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Where's the Empathy for Black Poverty and Pain?

Rachel Black and Aleta Sprague's piece on the myth of the welfare queen was cited in a CNN article about how society regards poverty in the black community:

The racialization of poverty in the media began to take shape in the 1970s and 80s, when blacks became the face of government assistance programs like welfare, said Charlton McIlwain, an associate professor of media, culture and communication at New York University. Previous government programs like The New Deal were meant to help poor white Americans "who had lost their economic way and were struggling after the Great Depression, said McIlwain.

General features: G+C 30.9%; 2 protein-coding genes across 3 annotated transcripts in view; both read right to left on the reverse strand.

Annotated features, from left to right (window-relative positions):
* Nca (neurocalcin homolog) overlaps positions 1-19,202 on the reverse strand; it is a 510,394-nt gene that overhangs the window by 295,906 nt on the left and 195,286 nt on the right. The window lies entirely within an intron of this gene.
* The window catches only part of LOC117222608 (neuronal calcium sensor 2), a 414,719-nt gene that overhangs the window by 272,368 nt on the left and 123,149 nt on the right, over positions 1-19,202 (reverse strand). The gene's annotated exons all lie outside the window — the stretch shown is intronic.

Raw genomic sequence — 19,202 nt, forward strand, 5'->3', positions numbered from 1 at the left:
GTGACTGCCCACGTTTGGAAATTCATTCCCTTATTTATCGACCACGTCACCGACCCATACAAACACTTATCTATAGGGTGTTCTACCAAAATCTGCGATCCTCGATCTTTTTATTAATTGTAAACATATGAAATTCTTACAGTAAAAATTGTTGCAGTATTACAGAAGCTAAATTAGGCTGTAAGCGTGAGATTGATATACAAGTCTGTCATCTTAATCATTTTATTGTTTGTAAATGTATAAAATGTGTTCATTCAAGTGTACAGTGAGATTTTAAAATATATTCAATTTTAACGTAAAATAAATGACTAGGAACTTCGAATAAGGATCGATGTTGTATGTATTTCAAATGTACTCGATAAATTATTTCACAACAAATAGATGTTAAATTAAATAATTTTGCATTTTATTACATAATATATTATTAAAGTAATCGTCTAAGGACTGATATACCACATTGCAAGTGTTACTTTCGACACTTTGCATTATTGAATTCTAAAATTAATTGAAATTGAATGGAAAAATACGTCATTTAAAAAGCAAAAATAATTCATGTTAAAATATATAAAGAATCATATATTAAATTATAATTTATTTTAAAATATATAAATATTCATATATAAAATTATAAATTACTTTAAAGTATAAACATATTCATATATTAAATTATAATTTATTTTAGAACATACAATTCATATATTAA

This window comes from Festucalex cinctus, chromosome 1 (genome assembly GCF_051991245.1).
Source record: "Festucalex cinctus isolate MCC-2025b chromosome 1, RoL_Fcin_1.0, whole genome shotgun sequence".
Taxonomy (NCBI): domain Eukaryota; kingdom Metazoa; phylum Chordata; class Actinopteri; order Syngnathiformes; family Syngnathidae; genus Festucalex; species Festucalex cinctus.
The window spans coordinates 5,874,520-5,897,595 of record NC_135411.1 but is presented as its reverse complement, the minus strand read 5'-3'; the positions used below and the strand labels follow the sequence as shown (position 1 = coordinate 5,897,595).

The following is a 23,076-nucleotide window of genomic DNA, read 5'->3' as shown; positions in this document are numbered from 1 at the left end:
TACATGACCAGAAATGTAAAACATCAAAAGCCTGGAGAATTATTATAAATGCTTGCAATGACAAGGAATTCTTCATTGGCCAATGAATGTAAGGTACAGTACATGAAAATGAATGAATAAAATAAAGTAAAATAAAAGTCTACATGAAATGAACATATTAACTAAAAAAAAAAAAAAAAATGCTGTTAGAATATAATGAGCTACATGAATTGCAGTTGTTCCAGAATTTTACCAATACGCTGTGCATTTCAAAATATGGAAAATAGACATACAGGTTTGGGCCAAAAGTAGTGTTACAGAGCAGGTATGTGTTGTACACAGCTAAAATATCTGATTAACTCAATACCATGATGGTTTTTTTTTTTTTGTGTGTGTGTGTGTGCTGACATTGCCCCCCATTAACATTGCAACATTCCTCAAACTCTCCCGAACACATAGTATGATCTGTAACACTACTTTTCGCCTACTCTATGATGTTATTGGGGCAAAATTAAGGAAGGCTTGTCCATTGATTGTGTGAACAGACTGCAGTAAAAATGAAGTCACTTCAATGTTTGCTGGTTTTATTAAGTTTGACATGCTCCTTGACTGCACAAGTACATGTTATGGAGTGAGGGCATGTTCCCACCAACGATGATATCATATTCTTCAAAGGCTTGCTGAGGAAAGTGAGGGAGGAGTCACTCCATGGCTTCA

Contrast that with Ronald Regan's oft-invoked trope of the "welfare queen," the black woman who supposedly leeches offo of the government for her own needs and "black poverty had come to be seen as associated with laziness, criminality and violence," said McIlwain.